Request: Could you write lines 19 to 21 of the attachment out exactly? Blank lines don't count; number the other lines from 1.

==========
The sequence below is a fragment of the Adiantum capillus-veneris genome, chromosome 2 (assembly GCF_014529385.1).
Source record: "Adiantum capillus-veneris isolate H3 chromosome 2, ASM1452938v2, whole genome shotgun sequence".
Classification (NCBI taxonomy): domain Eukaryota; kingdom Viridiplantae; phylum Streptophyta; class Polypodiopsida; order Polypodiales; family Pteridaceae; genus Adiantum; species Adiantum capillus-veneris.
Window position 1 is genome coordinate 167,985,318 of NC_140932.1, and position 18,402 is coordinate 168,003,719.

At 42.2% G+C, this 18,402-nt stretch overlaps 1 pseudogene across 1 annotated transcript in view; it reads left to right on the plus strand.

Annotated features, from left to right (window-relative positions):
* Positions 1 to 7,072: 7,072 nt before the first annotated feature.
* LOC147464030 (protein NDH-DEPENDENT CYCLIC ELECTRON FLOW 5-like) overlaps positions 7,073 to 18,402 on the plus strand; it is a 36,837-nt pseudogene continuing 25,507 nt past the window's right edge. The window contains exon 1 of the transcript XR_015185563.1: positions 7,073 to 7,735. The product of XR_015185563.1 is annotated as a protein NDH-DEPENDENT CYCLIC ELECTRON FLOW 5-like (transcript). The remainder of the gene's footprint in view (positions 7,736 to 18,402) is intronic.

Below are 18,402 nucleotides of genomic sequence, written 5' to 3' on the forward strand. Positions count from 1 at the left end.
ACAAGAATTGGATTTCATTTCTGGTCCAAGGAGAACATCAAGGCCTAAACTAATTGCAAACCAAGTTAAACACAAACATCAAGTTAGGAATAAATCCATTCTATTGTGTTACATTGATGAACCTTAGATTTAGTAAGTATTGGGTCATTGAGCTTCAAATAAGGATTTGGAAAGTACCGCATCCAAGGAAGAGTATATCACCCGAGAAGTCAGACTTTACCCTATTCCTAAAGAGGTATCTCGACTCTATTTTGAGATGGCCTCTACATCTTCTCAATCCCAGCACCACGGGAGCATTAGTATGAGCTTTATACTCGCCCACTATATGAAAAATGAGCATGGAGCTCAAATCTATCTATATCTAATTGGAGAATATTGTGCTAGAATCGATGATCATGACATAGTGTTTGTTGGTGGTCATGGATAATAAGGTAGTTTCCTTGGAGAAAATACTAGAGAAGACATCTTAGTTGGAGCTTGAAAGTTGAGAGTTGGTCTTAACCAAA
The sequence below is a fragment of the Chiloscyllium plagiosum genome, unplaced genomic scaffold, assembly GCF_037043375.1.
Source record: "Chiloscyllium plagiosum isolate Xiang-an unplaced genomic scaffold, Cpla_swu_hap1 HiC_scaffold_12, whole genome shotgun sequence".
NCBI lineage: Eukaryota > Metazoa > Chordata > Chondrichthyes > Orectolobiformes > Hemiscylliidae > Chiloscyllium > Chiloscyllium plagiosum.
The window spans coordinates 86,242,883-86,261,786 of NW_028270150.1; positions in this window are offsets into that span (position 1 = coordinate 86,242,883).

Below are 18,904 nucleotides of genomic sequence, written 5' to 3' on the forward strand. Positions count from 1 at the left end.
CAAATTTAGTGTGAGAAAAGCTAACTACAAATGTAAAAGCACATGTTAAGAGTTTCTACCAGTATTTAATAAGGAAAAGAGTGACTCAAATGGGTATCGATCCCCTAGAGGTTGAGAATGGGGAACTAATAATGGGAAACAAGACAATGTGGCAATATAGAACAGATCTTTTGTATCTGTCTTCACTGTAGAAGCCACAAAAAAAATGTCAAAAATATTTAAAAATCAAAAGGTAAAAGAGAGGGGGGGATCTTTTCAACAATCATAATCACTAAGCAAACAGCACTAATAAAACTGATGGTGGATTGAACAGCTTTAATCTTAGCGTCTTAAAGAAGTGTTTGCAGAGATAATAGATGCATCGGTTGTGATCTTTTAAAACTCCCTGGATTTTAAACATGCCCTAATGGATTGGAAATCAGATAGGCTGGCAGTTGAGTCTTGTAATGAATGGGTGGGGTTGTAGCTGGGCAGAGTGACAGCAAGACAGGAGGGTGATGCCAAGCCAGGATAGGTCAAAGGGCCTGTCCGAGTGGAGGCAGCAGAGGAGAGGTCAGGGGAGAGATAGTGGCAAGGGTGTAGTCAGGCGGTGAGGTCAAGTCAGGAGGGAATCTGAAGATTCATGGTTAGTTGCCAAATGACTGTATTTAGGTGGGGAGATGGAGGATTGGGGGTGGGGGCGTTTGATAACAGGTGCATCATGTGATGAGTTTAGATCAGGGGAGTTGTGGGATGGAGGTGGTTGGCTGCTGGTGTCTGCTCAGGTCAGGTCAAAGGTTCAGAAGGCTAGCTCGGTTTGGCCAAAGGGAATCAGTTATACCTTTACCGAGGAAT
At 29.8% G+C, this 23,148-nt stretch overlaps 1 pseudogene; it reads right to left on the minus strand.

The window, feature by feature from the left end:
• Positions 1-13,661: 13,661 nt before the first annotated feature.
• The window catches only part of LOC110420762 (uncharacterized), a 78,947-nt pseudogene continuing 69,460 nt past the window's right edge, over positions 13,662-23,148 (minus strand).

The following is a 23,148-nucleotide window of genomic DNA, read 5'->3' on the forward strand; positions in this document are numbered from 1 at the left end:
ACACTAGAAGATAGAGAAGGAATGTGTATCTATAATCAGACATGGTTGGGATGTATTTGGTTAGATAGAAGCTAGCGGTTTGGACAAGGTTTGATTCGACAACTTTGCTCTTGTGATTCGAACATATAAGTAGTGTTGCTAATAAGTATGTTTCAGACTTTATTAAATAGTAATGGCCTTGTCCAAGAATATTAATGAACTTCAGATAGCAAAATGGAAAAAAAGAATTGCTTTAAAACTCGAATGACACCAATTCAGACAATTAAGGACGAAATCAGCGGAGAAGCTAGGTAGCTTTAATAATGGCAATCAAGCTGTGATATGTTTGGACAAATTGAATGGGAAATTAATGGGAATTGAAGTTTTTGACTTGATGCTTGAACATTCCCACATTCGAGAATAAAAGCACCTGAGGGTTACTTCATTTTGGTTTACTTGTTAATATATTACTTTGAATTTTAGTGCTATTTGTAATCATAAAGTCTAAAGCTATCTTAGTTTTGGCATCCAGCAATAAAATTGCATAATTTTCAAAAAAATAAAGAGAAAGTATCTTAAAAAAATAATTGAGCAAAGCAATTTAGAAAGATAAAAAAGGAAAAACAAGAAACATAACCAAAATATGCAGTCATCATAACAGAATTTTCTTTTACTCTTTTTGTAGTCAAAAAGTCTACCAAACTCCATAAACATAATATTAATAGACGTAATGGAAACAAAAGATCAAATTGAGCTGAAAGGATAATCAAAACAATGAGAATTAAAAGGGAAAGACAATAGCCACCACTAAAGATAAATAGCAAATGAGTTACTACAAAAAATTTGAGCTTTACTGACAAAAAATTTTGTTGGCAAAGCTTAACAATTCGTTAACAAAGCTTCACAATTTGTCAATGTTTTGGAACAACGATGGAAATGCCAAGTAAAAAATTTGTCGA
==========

• Positions 1-13,661: 13,661 nt before the first annotated feature.
• The window catches only part of LOC110420762 (uncharacterized), a 78,947-nt pseudogene continuing 69,460 nt past the window's right edge, over positions 13,662-23,148 (minus strand).

The following is a 23,148-nucleotide window of genomic DNA, read 5'->3' on the forward strand; positions in this document are numbered from 1 at the left end: